HIV-1 Integrase Inhibitor Safe, Potent in Advanced HIV

Raltegravir may become an important part of salvage therapy in advanced HIV

FRIDAY, April 13 (HealthDay News) -- Raltegravir, an experimental HIV drug that targets the integrase enzyme, appears promising in a randomized phase II trial of treatment-resistant patients, according to a report in the April 14 issue of The Lancet. The drug is under development by Merck Research Laboratories in North Wales, Penn.

Beatriz Grinsztejn, M.D., of the Evandro Chagas Clinical Research Institute/Oswaldo Cruz Foundation in Rio de Janiero, Brazil, and colleagues assessed the safety and efficacy of raltegravir when added to optimized background combination therapies in 178 patients with advanced HIV who were failing their existing therapies. Patients received placebo or 200, 400 or 600 mg of raltegravir twice daily with background treatment for 24 weeks.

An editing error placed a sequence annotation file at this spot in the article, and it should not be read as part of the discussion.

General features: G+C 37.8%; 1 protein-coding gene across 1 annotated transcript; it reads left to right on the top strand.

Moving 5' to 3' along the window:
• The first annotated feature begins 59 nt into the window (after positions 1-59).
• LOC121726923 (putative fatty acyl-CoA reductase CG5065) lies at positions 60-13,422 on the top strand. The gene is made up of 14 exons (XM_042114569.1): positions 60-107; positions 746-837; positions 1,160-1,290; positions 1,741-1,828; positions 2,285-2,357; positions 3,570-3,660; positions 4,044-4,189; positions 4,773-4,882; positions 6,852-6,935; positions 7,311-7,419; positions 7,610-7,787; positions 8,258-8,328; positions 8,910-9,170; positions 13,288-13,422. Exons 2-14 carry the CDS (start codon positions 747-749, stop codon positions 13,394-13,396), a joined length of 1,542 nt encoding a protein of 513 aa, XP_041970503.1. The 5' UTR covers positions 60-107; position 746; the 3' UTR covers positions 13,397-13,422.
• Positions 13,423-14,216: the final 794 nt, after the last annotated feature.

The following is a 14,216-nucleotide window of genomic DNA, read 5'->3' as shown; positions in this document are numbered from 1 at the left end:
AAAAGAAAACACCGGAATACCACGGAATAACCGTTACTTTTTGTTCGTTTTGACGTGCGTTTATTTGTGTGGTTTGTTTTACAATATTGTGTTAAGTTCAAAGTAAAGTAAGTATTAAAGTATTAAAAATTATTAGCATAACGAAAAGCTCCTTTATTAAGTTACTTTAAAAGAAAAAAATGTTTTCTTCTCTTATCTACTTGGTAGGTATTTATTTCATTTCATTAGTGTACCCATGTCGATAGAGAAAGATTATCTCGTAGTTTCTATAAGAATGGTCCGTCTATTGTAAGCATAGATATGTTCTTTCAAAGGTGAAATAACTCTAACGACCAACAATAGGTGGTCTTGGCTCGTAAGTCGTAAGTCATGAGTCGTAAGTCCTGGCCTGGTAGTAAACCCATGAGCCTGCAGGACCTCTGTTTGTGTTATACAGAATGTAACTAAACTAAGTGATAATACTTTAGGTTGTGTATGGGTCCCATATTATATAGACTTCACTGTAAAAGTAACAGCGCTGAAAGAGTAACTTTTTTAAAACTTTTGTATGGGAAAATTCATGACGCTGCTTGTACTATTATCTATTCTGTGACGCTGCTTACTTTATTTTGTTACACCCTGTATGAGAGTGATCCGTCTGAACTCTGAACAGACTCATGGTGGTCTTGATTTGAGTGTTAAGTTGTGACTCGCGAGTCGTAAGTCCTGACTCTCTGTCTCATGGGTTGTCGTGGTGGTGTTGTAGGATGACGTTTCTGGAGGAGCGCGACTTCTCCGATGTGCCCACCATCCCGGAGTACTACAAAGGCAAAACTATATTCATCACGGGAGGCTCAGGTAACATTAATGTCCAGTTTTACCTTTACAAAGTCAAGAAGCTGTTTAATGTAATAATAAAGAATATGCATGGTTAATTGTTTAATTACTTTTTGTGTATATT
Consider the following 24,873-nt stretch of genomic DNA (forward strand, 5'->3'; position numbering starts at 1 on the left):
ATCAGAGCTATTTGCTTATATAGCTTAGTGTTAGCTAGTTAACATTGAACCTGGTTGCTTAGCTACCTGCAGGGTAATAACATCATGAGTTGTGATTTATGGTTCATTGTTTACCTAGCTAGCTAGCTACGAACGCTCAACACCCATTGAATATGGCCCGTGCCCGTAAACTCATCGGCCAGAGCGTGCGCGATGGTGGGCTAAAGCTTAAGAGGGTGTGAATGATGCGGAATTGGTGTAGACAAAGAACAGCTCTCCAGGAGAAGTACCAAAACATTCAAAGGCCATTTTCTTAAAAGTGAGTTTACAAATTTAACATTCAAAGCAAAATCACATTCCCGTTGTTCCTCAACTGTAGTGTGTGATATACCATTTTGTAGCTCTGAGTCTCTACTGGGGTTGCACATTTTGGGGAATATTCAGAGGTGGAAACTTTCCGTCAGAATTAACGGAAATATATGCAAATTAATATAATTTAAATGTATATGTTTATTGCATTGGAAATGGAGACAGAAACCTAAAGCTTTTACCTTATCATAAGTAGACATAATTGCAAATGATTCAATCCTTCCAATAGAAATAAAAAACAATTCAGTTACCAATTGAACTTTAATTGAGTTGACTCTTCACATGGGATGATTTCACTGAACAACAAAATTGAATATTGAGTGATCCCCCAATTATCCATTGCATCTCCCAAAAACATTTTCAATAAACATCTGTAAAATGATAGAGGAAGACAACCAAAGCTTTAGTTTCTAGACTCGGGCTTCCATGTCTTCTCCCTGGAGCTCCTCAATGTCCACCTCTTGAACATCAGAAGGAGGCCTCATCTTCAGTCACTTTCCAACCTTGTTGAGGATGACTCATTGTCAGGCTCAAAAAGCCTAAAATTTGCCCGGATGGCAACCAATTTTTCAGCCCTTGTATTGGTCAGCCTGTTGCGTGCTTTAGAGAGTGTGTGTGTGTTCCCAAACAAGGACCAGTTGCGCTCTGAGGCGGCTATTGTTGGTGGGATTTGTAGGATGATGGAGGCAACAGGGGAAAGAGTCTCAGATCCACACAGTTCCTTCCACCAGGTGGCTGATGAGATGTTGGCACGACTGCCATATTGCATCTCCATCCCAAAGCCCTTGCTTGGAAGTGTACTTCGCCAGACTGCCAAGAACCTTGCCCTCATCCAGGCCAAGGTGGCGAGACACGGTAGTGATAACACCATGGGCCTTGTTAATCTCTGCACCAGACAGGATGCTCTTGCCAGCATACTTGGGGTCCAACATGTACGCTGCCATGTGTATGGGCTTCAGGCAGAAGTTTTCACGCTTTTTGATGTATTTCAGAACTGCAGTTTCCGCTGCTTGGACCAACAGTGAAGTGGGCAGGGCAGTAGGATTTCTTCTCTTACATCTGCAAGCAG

At 24 weeks, patients who received raltegravir showed a 98 percent drop in HIV RNA, on average, compared with 45 percent among their counterparts in the placebo group. Moreover, the number of CD4 cells was also increased in patients taking the novel HIV drug. Raltegravir was safe and well-tolerated in most study participants.

"If no long-term unexpected side-effects or resistance issues emerge, raltegravir will have a major role in salvage therapy," write Pedro Cahn, M.D., Ph.D., and Omar Sued, M.D., of the Fundación Huesped in Buenos Aires, Argentina, in an editorial.

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